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EqualPayPortalBlogSpot is run by equal pay expert Sheila Wild

28 February 2018

Is the games industry catching up?


A recent post on gamesindustry.biz features a discussion about the importance of ensuring employees are paid fairly regardless of their sex. The post kicks off with mention of the Equality Act 2010 as the source of women’s entitlement to equal pay. Makes me wonder if one of the factors contributing to pay inequalities in the sector is the industry not having noticed that the right to equal pay has been around for almost 50 years.

And does any other sector really think that the BBC is a good example of how to handle the issue?

Better late than never, and good to learn that Women in Games will put women who might have an equal pay issue in touch with people who can help them.  Unfortunately, the Women in Games search facility draws a blank on both ‘equal pay’ and ‘the gender pay gap’ – “NOT FOUND, Sorry, you are looking for something that isn’t here.”

27 February 2018

Closing the gender pay gap could increase female earnings by £85 billion


The fifth update of the Women in Work Index provides PWC’s assessment of female economic empowerment across 33 OECD economies. The index is a weighted average of five indicators that reflect female participation in the labour market and equality in the workplace; this year’s report uses the UK as a case study to examine the causes of the gender pay gap.

PWC’s analysis of the UK suggests that job segregation between women and men (women doing some types of jobs and men doing others), both across industries and across occupations is a major cause of the gender pay gap.

The report estimates that closing the gender pay gap could increase women’s annual earnings by £2000-£8000 a year, depending on the region in which they work. The report notes that there is much that businesses and government could do to help in closing the gender pay gap, and comes up with some excellent suggestions, but it makes no mention of reviewing pay practices per se, to ensure that women and men doing equal work receive equal pay. The report does however note that the gender pay gap matters, not only now, but because it has serious implications for a woman’s lifetime earnings and her ability to save for retirement.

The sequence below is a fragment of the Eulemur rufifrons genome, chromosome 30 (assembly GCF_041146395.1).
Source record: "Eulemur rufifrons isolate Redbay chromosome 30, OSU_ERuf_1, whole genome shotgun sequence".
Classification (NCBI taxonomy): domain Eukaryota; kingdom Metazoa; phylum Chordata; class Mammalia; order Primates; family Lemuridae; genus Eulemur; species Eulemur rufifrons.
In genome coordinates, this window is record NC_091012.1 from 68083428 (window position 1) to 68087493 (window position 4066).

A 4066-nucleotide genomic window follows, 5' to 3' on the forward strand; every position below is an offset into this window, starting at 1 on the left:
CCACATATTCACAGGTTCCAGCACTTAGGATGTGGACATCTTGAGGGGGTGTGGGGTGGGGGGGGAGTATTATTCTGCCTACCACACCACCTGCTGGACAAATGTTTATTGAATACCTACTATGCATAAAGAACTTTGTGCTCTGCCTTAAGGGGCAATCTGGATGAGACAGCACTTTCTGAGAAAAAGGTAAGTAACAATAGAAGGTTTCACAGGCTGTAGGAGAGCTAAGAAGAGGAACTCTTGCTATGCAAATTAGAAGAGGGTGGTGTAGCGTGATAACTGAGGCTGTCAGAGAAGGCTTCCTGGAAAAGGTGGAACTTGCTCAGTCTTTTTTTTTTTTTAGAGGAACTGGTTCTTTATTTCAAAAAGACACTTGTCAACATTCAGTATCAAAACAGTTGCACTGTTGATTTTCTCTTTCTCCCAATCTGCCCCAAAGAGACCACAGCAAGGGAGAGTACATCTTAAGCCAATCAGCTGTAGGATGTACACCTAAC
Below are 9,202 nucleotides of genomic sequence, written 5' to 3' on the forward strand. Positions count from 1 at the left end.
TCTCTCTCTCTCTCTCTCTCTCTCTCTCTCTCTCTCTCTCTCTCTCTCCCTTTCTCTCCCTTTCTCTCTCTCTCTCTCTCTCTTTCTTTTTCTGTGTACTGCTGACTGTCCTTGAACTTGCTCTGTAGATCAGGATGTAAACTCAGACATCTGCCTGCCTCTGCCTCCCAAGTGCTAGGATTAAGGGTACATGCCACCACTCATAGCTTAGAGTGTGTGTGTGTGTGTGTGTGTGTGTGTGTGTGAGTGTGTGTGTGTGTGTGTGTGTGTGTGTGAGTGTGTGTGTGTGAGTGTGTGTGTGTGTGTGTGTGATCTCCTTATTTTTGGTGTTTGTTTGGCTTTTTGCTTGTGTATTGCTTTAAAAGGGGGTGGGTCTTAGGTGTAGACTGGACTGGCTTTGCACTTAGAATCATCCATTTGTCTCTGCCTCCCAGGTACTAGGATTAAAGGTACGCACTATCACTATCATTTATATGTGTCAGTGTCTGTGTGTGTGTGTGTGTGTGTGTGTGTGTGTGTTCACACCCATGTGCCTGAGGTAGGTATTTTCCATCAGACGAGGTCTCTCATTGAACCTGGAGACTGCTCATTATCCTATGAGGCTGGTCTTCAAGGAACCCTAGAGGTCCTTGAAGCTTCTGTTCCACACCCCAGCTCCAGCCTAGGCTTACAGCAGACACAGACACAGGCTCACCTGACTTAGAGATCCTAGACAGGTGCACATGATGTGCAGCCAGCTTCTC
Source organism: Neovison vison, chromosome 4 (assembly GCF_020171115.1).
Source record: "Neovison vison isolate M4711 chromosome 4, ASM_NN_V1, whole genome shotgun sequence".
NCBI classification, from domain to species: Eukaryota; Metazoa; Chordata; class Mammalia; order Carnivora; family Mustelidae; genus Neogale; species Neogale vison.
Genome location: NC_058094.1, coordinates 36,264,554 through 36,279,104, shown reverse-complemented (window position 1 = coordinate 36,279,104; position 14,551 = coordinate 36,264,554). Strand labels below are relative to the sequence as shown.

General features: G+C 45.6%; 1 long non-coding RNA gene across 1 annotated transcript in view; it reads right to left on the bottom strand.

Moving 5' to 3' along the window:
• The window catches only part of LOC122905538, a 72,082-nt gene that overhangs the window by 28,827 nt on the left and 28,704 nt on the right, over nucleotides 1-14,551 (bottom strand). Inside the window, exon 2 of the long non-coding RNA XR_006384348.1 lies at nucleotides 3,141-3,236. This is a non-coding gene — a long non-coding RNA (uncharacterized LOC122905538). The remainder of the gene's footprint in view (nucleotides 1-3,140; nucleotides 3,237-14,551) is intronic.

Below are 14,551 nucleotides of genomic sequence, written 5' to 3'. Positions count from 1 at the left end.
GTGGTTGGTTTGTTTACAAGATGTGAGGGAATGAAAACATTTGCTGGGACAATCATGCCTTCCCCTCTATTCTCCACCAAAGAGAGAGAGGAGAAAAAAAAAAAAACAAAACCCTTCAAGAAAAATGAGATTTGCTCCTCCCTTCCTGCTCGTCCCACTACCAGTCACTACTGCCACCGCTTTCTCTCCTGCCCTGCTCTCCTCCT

You can read the full report here.

6 February 2018

The impact of part-time working on the gender pay gap



As so often happens, the press seized upon a simple headline, namely that the gender pay gap is down to women working part-time – but to say that is to do the paper’s authors a disservice; the situation is much more nuanced than the headlines implied.

IFS found that gender differences in rates of full-time and part-time paid work after childbirth are an important driver of differences in hourly wages between men and women. This is because they affect the amount and type of labour market experience that men and women build up, and this experience affects the hourly wage levels they can command.

While it used to be the case that women’s lower earnings were due to their taking time out to have children, improved maternity and parental rights mean that the main impact of experience now arises from women’s greater likelihood of working part-time after childbirth. The IFS paper states that this is because extra experience in fulltime work leads to higher hourly wages, whereas extra experience in part-time work does not. But, as the IFS says, and the press coverage largely forgot to mention, a key challenge for future research is to understand why part-time work shuts down wage progression so much.

The IFS goes on to consider the possible reasons for part-time working having such an adverse impact on earnings. These include less training provision, missing out on informal interactions and networking opportunities, and genuine constraints placed upon the build-up of skill by working fewer hours. Understanding this properly looks of great potential importance for policymakers who want to address the gender wage gap.

The report also suggests an alternative (or complementary) focus, namely to seek to understand the causes of gender differences in rates of full-time work in the first place, such as the division of childcare responsibilities. 

But don’t we also need to understand at what level of part-time working does wage progression begin to shut down?  At 30 hours a week? Surely not.  At 7 hours a week? Possibly. And in what types of role?  Do people who, for example, combine a medical specialism with research, experience a discounted rate of pay? Almost certainly not, and yet they will be holding two part-time roles. We do need to know more – but such questions have been being asked for decades – will someone please come up with the answers!

The IFS briefing paper deserves close consideration. You can find it here.